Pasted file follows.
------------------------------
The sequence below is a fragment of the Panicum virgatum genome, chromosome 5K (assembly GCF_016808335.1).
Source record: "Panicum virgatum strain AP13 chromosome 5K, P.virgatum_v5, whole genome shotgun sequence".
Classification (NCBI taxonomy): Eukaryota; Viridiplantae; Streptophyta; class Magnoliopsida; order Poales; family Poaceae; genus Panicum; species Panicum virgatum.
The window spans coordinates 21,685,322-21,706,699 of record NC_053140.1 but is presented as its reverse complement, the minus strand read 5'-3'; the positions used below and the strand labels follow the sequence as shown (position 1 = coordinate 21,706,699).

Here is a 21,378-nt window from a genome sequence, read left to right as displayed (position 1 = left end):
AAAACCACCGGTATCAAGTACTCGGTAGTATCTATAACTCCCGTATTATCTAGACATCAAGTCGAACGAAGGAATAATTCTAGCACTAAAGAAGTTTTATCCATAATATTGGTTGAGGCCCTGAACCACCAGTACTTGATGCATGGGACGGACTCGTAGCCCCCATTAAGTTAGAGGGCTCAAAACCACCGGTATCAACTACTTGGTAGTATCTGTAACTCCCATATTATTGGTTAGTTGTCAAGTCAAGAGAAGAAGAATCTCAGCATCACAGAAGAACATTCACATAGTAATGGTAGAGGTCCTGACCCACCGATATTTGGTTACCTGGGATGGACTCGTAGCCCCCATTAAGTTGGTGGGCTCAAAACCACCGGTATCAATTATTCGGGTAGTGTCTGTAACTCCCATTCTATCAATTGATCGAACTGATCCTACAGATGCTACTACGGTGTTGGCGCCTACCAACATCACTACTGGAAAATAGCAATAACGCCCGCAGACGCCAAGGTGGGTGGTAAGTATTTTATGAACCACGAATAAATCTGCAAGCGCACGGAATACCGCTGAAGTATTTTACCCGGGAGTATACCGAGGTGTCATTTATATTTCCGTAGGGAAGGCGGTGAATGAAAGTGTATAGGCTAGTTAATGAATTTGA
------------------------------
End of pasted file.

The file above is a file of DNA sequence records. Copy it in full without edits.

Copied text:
The sequence below is a fragment of the Panicum virgatum genome, chromosome 5K (assembly GCF_016808335.1).
Source record: "Panicum virgatum strain AP13 chromosome 5K, P.virgatum_v5, whole genome shotgun sequence".
Classification (NCBI taxonomy): Eukaryota; Viridiplantae; Streptophyta; class Magnoliopsida; order Poales; family Poaceae; genus Panicum; species Panicum virgatum.
The window spans coordinates 21,685,322-21,706,699 of record NC_053140.1 but is presented as its reverse complement, the minus strand read 5'-3'; the positions used below and the strand labels follow the sequence as shown (position 1 = coordinate 21,706,699).

Here is a 21,378-nt window from a genome sequence, read left to right as displayed (position 1 = left end):
AAAACCACCGGTATCAAGTACTCGGTAGTATCTATAACTCCCGTATTATCTAGACATCAAGTCGAACGAAGGAATAATTCTAGCACTAAAGAAGTTTTATCCATAATATTGGTTGAGGCCCTGAACCACCAGTACTTGATGCATGGGACGGACTCGTAGCCCCCATTAAGTTAGAGGGCTCAAAACCACCGGTATCAACTACTTGGTAGTATCTGTAACTCCCATATTATTGGTTAGTTGTCAAGTCAAGAGAAGAAGAATCTCAGCATCACAGAAGAACATTCACATAGTAATGGTAGAGGTCCTGACCCACCGATATTTGGTTACCTGGGATGGACTCGTAGCCCCCATTAAGTTGGTGGGCTCAAAACCACCGGTATCAATTATTCGGGTAGTGTCTGTAACTCCCATTCTATCAATTGATCGAACTGATCCTACAGATGCTACTACGGTGTTGGCGCCTACCAACATCACTACTGGAAAATAGCAATAACGCCCGCAGACGCCAAGGTGGGTGGTAAGTATTTTATGAACCACGAATAAATCTGCAAGCGCACGGAATACCGCTGAAGTATTTTACCCGGGAGTATACCGAGGTGTCATTTATATTTCCGTAGGGAAGGCGGTGAATGAAAGTGTATAGGCTAGTTAATGAATTTGA